I’ve created a screencast demonstrating making a pull request for open source projects, specifically, Spacemacs. The principles explained here apply to any Git and Github based project. In this screencast, I demonstrate fixing an issue I reported with how bookmarks were being handled in the Spacemacs home buffer:
How to do it
Fork the Repository
Create the fork by visiting the project page on Github. In the case of Spacemacs, it’s at https://github.com/syl20bnr/spacemacs/. On that page, click the Fork button on the upper right side of the page. If you happen to belong to organizations on Github (which I do, as seen in the video), you will be prompted to select where to fork the repository. Select your user.
This will create a new repository for your user that is a mirror of the current state of the upstream repository.
Note the repository clone URL that is shown on the right-hand side of the page, part way down. This is needed when you add your repository as a remote to your local checkout.
Update your local repository
Next, you need to make sure your local checkout of the Spacemacs repository is up to date. As specified in the Spacemacs Contributor Guidelines, contributions are best done off of the
Go to magit-status for the Spacemacs repository by doing
SPC u SPC g s(Hit the spacebar, then u, then the spacebar again, then g, then s). Then enter the path of the Spacemacs repository,
~/.emacs.d, and hit
Switch to the develop branch, if you are not already there. Hit
b band type
develop. One thing I did not cover in the video is the case if you haven’t already checked out the develop branch previously, instead of
b b(or, branch checkout), you need to do
b B(or, create and checkout). It will prompt you for the branch to base it off of, select or type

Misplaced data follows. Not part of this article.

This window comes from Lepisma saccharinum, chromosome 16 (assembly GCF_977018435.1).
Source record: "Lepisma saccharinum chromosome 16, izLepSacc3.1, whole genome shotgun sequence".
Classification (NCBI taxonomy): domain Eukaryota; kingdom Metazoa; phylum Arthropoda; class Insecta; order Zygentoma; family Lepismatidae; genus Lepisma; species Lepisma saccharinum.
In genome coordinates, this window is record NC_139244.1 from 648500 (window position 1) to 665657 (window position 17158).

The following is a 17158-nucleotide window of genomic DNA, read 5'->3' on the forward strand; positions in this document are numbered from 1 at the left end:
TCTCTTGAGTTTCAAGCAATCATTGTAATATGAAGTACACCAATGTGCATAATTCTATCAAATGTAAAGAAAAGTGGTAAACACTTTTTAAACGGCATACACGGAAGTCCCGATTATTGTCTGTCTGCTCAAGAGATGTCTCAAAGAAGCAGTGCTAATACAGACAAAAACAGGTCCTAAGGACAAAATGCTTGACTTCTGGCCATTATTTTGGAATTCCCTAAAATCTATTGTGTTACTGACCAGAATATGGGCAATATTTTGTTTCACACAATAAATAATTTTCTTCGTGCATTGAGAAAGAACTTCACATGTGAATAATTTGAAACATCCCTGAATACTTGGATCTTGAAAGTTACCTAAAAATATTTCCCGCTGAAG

RETURNand then name the branch
develop. Note that any time in the
magit-statusbuffer, if you want to know what commands are available, just hit
After you have the develop branch checked out, update it against the remote upstream repository. Hit
Ffor Pulling. Then type
-rto rebase. Even though we don’t yet have any local commits, it makes sense to rebase any unpushed commits on the remote branch so that they are up to date and can be merged without merge commits. Hit
Fto pull and rebase. After this is done, we want to restart Emacs to run any of the latest changes. Hit
SPC q qto quit Emacs. Relaunch Emacs.
Adding your remote
We now need to add our newly-forked remote repository as a remote in our Spacemacs repository. There are several strategies that can be taken here. One option is to wipe your
~/.emacs.d directory and clone your fork, making it
origin. You would then add the upstream, original repository as a new remote (perhaps named
upstream) that you could pull from. But since I am more often than not going to be running and updating code from the upstream repository, I will leave the upstream as
origin, and add my fork as
Go to the
SPC u SPC g s ~/.emacs.d RET.
M(or, Remoting) and then
When prompted, give the remote a name. I called it